About Me

Bilingual Roman Catholic priest of the Southern Dominican Province. The "homilettes" on this website are completely the work of Fr. Mele. He may be contacted at cmeleop@yahoo.com. Telephone: (415) 279-9234.

Fiday, March 18, 2011

Friday of the First Week in Lent

(Ezekiel 18:21-28; Matthew 5:20-26)

Over twenty-five years ago Jim had a coronary bypass. It was radical surgery, but the discipline that his doctors imposed was even more extreme. A heavy smoker since he was a teen, Jim had to give up cigarettes cold turkey. A professional in a demanding administrative job, Jim had to take time to exercise every day. Overweight, he had to shed excess pounds. In short, if he was going to live much longer, Jim he had to turn on head life-long habits at the age of fifty. Jim’s brother died shortly before the bypass reminding him that doctor’s instructions are not professional drivel. Jim is alive and well today at eighty plus year. He may not be as thin as his doctor would like, but he doesn’t smoke and habitually exercises.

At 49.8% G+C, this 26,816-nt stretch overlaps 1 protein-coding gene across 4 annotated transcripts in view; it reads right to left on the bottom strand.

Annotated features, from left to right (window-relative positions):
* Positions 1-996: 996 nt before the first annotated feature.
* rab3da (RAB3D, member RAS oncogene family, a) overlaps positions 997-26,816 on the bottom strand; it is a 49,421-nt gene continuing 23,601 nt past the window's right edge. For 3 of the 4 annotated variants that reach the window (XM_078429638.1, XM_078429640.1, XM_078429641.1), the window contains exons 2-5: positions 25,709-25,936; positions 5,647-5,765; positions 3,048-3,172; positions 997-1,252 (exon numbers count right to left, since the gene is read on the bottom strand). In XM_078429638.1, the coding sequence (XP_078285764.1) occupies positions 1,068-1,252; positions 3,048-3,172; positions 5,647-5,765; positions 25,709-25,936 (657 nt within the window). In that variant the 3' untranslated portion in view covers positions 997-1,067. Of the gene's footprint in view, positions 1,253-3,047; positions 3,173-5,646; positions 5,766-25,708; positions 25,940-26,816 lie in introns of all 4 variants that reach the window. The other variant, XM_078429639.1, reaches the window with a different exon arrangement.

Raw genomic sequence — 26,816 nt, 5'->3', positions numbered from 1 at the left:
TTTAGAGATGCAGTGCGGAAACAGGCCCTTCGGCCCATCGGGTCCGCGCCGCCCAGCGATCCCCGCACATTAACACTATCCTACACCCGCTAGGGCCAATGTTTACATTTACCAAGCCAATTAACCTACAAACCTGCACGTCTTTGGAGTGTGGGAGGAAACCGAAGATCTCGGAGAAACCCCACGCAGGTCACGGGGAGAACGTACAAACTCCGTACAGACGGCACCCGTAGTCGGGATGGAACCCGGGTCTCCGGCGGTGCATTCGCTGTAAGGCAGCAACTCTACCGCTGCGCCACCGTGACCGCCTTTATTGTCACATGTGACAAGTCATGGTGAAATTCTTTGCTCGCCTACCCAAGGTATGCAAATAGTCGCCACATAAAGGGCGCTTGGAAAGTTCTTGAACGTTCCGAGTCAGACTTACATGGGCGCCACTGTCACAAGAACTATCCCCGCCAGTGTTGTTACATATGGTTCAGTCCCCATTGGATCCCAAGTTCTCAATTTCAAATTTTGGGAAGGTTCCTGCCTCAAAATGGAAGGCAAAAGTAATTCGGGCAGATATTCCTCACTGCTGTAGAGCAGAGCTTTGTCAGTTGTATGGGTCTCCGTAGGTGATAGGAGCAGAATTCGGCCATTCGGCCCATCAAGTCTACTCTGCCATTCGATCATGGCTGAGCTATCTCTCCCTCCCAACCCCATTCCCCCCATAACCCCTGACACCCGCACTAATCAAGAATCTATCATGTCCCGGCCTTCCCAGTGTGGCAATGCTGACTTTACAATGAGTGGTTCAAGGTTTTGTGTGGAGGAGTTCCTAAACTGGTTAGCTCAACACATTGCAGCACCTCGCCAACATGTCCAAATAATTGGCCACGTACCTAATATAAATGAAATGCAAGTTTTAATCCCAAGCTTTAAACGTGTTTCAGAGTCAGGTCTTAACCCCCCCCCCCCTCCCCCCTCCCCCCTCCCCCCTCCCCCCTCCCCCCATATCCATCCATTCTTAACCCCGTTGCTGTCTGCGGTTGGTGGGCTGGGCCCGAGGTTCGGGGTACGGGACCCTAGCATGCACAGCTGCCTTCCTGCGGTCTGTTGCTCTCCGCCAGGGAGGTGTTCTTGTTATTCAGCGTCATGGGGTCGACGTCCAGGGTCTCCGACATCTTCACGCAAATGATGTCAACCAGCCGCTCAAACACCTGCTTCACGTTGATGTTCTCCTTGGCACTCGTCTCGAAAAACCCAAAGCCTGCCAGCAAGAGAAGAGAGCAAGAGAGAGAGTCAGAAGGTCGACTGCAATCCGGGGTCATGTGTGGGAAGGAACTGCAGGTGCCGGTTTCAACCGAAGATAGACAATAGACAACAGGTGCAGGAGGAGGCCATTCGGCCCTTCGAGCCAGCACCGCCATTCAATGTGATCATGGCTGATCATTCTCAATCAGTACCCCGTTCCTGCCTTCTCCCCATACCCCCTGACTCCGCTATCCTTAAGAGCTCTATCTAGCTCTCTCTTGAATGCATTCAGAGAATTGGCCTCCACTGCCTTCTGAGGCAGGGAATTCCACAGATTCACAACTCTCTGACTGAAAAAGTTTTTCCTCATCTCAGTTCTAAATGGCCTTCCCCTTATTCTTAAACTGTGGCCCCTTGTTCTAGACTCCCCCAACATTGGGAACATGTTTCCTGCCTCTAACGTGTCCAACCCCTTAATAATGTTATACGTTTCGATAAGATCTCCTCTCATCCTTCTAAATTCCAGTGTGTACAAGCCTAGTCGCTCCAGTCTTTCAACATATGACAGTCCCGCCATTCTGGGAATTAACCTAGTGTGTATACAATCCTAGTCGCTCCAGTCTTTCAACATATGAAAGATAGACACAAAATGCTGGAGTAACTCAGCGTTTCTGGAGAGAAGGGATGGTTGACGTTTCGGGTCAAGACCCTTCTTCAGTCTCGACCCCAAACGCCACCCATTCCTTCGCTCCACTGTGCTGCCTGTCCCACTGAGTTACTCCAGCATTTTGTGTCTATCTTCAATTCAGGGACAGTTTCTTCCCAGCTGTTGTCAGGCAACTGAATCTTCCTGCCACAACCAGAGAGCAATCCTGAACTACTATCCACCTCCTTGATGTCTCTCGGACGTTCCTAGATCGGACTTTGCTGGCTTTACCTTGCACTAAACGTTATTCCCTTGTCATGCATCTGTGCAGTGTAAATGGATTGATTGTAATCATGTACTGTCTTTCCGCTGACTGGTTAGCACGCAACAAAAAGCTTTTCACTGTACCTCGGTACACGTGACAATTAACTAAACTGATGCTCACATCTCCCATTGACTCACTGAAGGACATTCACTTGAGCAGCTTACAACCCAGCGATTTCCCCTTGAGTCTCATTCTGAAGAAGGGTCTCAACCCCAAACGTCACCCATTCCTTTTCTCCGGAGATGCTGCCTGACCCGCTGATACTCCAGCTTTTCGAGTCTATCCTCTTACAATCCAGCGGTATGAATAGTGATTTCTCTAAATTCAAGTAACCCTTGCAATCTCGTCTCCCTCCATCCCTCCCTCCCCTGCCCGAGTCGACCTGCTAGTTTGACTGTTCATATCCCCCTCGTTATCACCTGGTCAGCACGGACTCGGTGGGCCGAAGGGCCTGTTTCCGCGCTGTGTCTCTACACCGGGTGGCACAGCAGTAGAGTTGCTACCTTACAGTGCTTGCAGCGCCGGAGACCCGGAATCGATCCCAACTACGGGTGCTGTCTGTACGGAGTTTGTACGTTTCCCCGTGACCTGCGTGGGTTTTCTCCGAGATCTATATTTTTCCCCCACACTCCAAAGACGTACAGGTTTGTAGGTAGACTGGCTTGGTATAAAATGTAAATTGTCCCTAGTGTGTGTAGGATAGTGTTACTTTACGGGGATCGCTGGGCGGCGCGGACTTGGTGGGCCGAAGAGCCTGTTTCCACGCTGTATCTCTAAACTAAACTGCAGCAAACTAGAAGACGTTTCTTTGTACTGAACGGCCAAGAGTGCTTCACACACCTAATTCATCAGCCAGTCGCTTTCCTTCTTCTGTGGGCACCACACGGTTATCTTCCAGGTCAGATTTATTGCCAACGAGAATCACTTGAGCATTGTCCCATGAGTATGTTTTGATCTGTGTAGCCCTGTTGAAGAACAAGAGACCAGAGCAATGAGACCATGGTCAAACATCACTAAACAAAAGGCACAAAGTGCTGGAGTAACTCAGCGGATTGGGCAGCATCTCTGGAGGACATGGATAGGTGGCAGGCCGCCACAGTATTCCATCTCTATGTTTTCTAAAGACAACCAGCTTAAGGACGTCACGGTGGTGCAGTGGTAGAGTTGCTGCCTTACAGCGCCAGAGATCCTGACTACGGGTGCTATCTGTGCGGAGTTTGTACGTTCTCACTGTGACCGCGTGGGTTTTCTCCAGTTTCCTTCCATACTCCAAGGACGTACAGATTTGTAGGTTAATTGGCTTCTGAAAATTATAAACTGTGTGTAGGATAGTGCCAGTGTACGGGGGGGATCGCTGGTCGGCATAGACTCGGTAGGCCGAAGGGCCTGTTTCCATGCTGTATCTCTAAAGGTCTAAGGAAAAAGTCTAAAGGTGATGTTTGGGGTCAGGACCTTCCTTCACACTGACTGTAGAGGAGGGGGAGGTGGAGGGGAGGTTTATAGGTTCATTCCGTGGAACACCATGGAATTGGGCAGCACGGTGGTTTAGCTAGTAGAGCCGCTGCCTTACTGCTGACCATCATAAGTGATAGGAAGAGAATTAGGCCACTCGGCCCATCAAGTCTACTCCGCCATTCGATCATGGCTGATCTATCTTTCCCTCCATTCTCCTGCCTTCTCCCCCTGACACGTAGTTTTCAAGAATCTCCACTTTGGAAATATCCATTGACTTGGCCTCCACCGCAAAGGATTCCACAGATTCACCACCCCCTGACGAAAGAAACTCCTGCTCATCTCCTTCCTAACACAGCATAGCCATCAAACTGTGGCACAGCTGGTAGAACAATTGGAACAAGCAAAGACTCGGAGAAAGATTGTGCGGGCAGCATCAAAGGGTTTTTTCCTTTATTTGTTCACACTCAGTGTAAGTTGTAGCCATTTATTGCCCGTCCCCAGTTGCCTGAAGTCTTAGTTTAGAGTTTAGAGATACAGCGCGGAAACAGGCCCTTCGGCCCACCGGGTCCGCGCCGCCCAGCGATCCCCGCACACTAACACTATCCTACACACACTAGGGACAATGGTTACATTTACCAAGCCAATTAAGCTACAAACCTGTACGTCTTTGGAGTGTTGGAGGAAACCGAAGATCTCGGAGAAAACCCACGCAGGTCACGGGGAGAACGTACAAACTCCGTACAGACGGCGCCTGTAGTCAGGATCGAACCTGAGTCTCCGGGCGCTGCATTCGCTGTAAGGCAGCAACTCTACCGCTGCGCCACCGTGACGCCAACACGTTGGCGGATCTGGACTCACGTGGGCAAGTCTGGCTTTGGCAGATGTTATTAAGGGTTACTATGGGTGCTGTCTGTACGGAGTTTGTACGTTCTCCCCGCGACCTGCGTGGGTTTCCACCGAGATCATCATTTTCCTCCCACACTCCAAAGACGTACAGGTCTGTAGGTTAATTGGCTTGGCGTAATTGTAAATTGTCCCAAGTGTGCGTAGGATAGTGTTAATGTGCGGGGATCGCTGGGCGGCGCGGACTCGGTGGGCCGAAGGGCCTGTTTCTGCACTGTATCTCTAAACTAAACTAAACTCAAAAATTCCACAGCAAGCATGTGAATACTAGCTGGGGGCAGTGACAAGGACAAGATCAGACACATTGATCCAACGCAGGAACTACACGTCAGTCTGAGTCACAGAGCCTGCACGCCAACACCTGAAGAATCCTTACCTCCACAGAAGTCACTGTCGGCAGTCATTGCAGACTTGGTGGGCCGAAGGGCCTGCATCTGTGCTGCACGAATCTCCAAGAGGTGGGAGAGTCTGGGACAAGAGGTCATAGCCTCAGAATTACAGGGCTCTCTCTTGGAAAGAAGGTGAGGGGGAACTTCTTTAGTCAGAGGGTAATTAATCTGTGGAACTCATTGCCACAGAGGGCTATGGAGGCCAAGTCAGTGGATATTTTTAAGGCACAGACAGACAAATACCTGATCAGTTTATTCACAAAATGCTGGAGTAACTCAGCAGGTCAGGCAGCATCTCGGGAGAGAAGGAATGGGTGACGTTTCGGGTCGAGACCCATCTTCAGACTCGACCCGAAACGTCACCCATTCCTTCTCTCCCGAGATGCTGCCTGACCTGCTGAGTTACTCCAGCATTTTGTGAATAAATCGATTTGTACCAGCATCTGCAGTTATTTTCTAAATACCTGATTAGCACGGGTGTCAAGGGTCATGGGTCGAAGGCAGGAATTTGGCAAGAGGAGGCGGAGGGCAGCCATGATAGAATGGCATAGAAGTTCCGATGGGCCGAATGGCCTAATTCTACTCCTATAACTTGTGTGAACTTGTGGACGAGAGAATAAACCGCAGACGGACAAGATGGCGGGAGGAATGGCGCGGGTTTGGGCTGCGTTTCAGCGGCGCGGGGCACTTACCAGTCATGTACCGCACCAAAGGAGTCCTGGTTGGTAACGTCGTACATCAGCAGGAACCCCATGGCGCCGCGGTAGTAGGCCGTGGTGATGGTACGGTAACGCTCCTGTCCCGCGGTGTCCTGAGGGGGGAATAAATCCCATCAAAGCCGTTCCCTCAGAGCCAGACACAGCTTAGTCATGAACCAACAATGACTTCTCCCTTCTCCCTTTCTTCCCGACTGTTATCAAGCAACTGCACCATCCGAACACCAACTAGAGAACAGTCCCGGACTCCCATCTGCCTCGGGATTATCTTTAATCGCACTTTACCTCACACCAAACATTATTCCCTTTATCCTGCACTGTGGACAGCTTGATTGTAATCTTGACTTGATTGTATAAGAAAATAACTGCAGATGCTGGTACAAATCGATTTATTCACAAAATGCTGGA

In the gospel Jesus calls for a change of life-style every bit as radical as Jim’s although on a spiritual level. We are no longer to get angry with or make fun of a brother or sister. Here Jesus refers not so much to our blood relatives but to the men and women of our church. If the Christian community is to be “the light of the world,” as Jesus says, its members have to constantly give good example. Refraining from anger and mockery (“Raqa” means empty-headed) are but the beginning of respect for others.

Is it then permissible for us to curse or deride people who don’t belong to our church? Such hair-splitting is what Jesus steers his disciples from in the Sermon on the Mount. The Scribes and Pharisees would make such distinctions so that they might indulge their passions while priding themselves for moral superiority. In truth Christians through the centuries have frequently acted in this way. But Jesus has called us to a new righteousness which decries self-congratulations. We are to see in everyone a potential sister or brother and to treat her or him accordingly.